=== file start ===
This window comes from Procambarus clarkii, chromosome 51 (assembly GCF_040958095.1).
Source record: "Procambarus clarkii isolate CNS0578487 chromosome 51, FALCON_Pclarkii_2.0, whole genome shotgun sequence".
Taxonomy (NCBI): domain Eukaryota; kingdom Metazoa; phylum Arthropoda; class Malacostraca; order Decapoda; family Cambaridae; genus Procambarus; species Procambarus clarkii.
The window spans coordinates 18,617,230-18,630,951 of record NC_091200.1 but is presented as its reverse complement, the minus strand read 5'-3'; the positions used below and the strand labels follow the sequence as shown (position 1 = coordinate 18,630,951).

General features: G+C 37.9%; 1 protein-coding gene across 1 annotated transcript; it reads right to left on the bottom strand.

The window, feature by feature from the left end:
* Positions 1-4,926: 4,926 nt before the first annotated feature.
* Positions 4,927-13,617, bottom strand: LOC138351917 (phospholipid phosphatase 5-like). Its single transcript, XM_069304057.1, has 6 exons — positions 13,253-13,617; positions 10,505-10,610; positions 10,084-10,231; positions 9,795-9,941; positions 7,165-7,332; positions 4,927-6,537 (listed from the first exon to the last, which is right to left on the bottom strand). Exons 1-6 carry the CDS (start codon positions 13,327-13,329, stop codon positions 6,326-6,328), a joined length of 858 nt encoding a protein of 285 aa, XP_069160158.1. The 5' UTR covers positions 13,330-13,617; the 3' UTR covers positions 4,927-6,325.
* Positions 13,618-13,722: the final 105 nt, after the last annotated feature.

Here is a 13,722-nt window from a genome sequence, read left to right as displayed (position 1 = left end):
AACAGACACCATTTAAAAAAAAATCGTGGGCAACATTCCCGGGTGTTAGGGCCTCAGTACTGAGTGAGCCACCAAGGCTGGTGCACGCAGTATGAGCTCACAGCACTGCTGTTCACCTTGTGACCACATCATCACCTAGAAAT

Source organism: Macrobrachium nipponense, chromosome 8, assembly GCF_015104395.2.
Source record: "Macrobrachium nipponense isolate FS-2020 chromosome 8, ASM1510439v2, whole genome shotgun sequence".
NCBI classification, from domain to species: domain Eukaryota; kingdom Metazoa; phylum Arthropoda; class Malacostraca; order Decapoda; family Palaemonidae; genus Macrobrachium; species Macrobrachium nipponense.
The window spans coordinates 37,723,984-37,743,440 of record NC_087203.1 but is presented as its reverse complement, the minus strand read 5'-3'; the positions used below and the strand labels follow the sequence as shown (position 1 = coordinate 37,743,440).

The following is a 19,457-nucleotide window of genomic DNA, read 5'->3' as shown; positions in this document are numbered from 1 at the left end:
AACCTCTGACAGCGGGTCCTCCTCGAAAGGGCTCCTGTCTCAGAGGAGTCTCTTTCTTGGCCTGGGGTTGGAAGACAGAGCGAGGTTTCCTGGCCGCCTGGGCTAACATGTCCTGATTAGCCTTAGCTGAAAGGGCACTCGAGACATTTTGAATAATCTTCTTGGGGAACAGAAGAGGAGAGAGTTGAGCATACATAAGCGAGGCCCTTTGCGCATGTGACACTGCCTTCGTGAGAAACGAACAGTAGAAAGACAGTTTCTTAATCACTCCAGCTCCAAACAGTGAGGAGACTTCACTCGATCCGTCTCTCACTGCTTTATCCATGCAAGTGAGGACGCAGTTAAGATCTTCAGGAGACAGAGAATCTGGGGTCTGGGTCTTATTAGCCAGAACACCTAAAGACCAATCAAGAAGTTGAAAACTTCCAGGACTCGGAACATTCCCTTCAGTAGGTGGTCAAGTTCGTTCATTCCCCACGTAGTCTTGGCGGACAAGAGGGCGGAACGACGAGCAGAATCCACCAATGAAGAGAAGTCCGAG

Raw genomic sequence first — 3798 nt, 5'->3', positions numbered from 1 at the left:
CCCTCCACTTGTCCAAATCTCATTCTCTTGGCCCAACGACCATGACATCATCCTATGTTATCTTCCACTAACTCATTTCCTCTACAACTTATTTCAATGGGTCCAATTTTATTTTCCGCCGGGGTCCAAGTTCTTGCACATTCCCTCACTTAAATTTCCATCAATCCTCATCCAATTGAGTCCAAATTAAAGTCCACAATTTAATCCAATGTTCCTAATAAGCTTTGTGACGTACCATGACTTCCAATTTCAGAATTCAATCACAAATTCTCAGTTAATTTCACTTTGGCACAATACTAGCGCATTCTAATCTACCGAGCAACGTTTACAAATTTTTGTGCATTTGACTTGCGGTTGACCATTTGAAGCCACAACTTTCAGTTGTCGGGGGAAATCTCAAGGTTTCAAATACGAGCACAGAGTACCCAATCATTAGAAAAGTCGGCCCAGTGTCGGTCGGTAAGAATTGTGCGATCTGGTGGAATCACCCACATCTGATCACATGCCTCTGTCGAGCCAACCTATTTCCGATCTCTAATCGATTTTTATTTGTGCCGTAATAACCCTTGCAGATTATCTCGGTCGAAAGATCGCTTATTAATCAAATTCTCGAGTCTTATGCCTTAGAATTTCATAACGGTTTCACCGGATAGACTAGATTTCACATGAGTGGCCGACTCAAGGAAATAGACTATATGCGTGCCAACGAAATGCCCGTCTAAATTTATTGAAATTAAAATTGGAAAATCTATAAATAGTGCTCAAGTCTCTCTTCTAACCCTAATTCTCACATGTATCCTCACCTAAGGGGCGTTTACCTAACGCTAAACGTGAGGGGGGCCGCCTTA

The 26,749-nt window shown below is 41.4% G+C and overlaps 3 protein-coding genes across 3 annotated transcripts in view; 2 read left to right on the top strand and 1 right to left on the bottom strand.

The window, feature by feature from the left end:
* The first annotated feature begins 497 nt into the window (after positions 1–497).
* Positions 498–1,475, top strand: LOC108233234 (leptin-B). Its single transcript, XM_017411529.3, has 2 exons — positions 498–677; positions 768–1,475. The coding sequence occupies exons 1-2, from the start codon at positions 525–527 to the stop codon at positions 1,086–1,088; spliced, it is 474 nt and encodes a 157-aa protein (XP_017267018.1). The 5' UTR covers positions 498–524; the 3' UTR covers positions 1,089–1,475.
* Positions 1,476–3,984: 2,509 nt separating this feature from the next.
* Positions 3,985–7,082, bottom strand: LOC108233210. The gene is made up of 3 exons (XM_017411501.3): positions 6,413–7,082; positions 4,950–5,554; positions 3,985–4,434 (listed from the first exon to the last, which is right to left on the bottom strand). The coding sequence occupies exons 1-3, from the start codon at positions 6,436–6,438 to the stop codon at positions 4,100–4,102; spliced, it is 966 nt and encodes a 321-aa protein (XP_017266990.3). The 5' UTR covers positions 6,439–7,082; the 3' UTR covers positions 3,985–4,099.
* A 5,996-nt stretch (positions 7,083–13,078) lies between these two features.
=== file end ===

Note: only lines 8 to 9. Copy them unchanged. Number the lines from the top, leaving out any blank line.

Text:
* Positions 4,927-13,617, bottom strand: LOC138351917 (phospholipid phosphatase 5-like). Its single transcript, XM_069304057.1, has 6 exons — positions 13,253-13,617; positions 10,505-10,610; positions 10,084-10,231; positions 9,795-9,941; positions 7,165-7,332; positions 4,927-6,537 (listed from the first exon to the last, which is right to left on the bottom strand). Exons 1-6 carry the CDS (start codon positions 13,327-13,329, stop codon positions 6,326-6,328), a joined length of 858 nt encoding a protein of 285 aa, XP_069160158.1. The 5' UTR covers positions 13,330-13,617; the 3' UTR covers positions 4,927-6,325.
* Positions 13,618-13,722: the final 105 nt, after the last annotated feature.